The senior housing complex proposed for the town-owned Baron's South property was at the center of emotional back and forth at Thursday's well-attended Planning and Zoning Commission meeting.
The commission has been asked by First Selectman Jim Marpe to make a text amendment change to its regulations that would, among other things, reduce the number of required "affordable" housing units in the $60 million complex from 60 percent down to 20 percent. Twenty percent of the units would also be rented at moderate-income rates, which would still be considered below the market rate in Westport.
"We're not talking about any specific property in theory," said Chairman Chip Stephens, who tried to restrict comments on the Baron's South plan to the text amendment itself since it would apply to any similar project were it proposed. "It's extremely important that we look at this text amendment, not this property."
He assured the public there would be ample opportunity to address the specifics of the Baron's South project later, and encouraged people to voice their opinions at that time. The P&Z made no decision and continued its review to the July 10 meeting.
Yet, as the discussion wore on, even P&Z commissioners conceded the impossibility of the public addressing the proposed amendment change in isolation, especially following Marpe's presentation, which specified the need for revisions to move the Baron's South project forward.
"Because the Board of Finance has asked for a greater financial return, we've had to modify our original request for the number of affordable units," Marpe said, calling it positive for the community in the long run.
"One of the things I think everyone should understand is that our job at the Board of Finance ... is to maximize the use of return that we get for the town assets," said John Pincavage, the finance board's chairman.
"The Board of Finance turned down the first proposal that came before it ... It had an inadequate return for the town," he said.
Pincavage also noted that residents expressed concerns that too many affordable units would potentially allow many of the units to be occupied by out-of-towners.
"It was modified and changed by reducing the number of affordable units ... That effectively increased the net return to the town," he said.
Yet several P&Z commissioners raised the question of whether this was proper procedure in relation to the town's Plan of Conservation & Development.
"We have something that seems to contradict a very significant part of the PoCD, which is to encourage affordable housing," P&Z Commissioner Alan Hodge told Pincavage. "What seems to be coming out of your mouth is the opposite.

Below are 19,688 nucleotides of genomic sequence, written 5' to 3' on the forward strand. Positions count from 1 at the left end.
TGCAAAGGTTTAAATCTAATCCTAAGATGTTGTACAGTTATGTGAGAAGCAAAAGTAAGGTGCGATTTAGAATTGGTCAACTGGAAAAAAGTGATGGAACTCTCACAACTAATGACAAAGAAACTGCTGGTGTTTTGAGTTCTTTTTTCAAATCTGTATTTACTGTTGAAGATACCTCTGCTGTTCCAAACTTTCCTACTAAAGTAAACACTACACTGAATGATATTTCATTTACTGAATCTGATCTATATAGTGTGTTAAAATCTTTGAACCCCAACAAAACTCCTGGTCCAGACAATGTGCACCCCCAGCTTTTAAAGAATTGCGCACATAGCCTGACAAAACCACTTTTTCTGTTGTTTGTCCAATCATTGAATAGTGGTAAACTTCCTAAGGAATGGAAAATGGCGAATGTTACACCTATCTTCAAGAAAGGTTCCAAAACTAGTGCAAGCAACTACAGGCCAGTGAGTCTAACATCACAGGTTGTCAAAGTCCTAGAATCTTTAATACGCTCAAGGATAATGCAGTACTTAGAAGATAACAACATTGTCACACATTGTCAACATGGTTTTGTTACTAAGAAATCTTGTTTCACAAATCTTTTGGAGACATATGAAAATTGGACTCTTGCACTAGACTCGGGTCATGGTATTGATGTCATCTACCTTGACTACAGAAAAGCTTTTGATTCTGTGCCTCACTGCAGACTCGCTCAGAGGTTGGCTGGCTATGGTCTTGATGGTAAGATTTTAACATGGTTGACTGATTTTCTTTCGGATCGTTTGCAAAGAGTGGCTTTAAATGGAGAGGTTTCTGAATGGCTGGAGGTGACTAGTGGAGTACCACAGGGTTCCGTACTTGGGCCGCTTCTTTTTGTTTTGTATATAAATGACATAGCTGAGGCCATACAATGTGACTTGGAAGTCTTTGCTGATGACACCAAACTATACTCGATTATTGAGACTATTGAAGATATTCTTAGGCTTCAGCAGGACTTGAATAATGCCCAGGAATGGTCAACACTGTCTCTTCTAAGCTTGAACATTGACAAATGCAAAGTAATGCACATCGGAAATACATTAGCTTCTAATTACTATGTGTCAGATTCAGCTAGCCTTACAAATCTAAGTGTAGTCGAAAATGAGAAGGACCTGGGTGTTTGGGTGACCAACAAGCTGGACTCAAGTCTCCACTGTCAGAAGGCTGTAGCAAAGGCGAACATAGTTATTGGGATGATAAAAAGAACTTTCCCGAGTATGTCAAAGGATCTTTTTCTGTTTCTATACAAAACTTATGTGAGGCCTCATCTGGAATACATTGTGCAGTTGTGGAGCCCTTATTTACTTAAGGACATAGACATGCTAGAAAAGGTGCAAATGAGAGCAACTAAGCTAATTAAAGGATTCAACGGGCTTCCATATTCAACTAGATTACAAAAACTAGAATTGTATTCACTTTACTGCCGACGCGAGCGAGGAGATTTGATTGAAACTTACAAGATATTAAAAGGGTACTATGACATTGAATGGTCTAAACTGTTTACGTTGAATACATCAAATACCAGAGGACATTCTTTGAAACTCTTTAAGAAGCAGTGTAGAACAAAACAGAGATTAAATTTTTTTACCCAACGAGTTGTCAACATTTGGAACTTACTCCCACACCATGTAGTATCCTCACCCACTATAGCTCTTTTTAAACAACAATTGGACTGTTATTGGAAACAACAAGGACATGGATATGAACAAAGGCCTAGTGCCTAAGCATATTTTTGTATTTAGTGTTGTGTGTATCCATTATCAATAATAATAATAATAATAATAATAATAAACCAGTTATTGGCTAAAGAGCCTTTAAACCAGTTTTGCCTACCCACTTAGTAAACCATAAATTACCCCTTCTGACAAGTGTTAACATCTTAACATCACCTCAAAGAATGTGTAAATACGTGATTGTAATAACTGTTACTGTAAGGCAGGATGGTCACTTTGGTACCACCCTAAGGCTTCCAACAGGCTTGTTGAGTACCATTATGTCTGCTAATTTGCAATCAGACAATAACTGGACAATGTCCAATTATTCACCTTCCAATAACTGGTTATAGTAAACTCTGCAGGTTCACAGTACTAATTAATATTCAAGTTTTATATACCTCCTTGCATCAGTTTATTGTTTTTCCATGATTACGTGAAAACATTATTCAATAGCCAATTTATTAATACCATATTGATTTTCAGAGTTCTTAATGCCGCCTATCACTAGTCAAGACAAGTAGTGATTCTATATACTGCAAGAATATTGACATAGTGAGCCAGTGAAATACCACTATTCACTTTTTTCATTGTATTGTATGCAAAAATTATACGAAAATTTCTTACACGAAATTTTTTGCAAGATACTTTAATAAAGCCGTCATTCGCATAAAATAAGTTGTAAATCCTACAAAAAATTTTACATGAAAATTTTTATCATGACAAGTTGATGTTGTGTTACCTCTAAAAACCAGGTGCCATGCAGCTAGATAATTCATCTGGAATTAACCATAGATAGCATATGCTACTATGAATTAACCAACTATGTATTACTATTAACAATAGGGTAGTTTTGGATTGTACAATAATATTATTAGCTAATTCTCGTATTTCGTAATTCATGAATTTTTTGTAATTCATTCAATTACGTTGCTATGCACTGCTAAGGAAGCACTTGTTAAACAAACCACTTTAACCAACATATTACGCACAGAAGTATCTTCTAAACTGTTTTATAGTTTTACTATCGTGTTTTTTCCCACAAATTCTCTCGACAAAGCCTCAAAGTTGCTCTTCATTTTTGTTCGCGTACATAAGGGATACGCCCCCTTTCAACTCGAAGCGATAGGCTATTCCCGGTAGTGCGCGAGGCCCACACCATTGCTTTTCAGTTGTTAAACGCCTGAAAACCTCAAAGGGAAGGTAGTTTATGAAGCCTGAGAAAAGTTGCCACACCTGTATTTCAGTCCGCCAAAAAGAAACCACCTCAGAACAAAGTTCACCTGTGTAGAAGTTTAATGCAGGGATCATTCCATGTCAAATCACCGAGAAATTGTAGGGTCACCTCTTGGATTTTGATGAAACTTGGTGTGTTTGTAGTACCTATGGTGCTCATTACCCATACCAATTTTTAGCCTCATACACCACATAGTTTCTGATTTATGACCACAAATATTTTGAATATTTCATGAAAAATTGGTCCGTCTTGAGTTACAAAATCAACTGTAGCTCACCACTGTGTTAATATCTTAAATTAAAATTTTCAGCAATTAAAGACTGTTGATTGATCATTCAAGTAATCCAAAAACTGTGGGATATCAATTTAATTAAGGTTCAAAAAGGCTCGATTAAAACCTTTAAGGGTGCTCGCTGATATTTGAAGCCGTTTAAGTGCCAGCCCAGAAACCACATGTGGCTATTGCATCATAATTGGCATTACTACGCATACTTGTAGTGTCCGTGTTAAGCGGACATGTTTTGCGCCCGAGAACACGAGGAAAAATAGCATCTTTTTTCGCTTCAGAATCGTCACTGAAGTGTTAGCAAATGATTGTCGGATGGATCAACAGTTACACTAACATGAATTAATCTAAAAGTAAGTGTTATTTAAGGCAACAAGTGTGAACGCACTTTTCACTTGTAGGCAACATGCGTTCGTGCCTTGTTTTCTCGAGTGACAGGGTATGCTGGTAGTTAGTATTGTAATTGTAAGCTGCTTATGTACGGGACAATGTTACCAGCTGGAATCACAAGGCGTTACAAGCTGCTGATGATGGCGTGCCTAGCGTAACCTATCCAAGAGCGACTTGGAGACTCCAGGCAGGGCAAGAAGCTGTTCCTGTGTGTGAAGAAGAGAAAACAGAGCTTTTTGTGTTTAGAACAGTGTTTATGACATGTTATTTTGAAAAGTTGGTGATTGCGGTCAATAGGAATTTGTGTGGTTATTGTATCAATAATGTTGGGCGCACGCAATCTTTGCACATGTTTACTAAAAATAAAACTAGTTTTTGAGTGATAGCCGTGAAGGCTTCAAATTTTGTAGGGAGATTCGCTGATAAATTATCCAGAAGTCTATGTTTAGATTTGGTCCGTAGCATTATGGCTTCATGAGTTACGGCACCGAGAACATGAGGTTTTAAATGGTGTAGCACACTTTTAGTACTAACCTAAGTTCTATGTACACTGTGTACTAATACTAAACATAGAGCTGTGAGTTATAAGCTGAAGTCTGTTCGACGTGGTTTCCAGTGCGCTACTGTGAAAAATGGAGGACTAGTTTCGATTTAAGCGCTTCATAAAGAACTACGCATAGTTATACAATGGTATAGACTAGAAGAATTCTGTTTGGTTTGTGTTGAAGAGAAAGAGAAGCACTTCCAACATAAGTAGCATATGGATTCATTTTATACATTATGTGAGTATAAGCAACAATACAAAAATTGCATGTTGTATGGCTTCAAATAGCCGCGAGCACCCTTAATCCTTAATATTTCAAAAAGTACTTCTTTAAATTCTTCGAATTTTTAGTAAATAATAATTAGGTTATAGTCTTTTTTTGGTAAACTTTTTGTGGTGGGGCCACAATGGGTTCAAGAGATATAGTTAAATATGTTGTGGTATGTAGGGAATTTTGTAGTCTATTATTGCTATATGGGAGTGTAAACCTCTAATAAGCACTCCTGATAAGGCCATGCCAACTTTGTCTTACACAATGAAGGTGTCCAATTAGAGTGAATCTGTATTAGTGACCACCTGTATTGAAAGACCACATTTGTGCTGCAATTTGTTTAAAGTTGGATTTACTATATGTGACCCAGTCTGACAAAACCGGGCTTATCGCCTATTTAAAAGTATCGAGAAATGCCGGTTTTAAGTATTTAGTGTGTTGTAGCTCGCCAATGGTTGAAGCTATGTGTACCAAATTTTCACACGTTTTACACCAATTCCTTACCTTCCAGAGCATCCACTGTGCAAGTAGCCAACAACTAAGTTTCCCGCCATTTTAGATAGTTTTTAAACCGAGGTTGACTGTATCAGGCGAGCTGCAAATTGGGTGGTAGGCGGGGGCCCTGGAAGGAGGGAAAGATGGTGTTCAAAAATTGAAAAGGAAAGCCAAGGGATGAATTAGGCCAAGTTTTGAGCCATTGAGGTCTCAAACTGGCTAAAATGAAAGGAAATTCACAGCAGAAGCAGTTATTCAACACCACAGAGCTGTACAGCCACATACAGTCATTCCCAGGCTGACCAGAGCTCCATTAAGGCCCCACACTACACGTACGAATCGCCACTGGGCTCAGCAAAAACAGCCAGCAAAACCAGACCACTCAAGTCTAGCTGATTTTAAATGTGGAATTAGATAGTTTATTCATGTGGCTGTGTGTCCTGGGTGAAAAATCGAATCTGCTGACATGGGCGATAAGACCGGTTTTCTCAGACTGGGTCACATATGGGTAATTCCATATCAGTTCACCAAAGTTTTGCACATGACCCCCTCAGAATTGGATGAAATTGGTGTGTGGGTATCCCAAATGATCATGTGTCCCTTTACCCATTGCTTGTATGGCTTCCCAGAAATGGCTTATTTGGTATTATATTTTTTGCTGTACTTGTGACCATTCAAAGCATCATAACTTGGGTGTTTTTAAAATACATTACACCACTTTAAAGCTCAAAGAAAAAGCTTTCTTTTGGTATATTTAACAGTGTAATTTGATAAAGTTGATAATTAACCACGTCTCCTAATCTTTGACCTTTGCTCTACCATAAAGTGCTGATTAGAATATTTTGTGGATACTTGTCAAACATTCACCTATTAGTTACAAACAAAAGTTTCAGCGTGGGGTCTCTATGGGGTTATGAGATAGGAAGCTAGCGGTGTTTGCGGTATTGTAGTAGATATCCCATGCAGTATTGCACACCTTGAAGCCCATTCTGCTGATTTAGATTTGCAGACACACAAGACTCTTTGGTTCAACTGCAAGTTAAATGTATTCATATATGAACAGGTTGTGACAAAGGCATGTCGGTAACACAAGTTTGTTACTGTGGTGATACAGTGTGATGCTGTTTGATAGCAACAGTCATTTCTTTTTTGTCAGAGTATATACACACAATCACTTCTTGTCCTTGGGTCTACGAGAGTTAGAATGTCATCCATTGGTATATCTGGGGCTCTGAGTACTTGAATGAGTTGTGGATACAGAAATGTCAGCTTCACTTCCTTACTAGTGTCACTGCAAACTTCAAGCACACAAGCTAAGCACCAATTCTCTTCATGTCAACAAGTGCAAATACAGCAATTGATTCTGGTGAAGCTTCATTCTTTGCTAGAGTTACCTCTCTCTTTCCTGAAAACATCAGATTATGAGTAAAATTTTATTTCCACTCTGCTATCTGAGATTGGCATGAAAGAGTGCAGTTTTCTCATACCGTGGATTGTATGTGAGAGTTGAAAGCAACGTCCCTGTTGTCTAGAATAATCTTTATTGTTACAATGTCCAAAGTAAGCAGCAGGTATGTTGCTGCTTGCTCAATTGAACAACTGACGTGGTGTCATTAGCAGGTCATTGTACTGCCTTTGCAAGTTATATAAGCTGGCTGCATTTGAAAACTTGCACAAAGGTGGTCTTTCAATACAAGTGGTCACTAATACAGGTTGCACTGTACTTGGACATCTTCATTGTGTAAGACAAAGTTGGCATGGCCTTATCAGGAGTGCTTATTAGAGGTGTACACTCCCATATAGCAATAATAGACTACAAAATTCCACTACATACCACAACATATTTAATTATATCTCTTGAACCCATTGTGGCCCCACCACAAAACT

"What strikes me about what you just said is (that) the economics ... is the driver of this amendment," Hodge said.
While asked to discuss only the amendment itself, several residents commented on the project, including Beth Bass.
"This enormous development is for profit," she said, noting "a huge marketing campaign" by elected officials aimed at "steamrolling" it through.
Judy Guthman, however, said, "It is not a project that is generating money, it is generating taxes."
"I think this kind of negativity surrounds every new thing that happens in Westport," she said. "Times are changing and Westport is changing, and there's no stopping it."
Barbara Butler, the town's director of human services, noted that large investments are made in schools when the child population rises in Westport. "Now we face a significant growth at the other end of the age spectrum," she said.
"As a town, I hope we will consider that population with the same quality and care that we give our younger residents," Butler added.
P&Z Commissioner Catherine Walsh, the only current commission member on the panel when it approved the original text amendment with the 60 percent affordable set-aside, took umbrage with some of the comments.
"I'd like to correct the spin that I've been hearing, that we were overly excited about this," she said. "What was said was this was not the highest and best use of the land at Baron's South. I want that to be known to everyone here, because it was discussed."
Walsh added that the 60 percent threshold "was our way to at least control the fact that the developer couldn't turn around at some point," and not have any affordable units in the project.
Ellie Lowenstein, who also served on the commission at that time, said she found the reduction in affordable units "astounding."
"We have a number of people living in Westport that (would) be available to take advantage of this," she said.
"The claim now, that the property will be the third highest taxpayer in Westport," Lowenstein said, "I don't think this is anything to be proud of."
"I've lived in this town for 42 years and I'd like to stay here if I can," said Mildred Bunche, who spoke in favor of the text change and project. "Those people who are opposed, I hope you'll have lots of longevity and you can stay in your home for a very long time."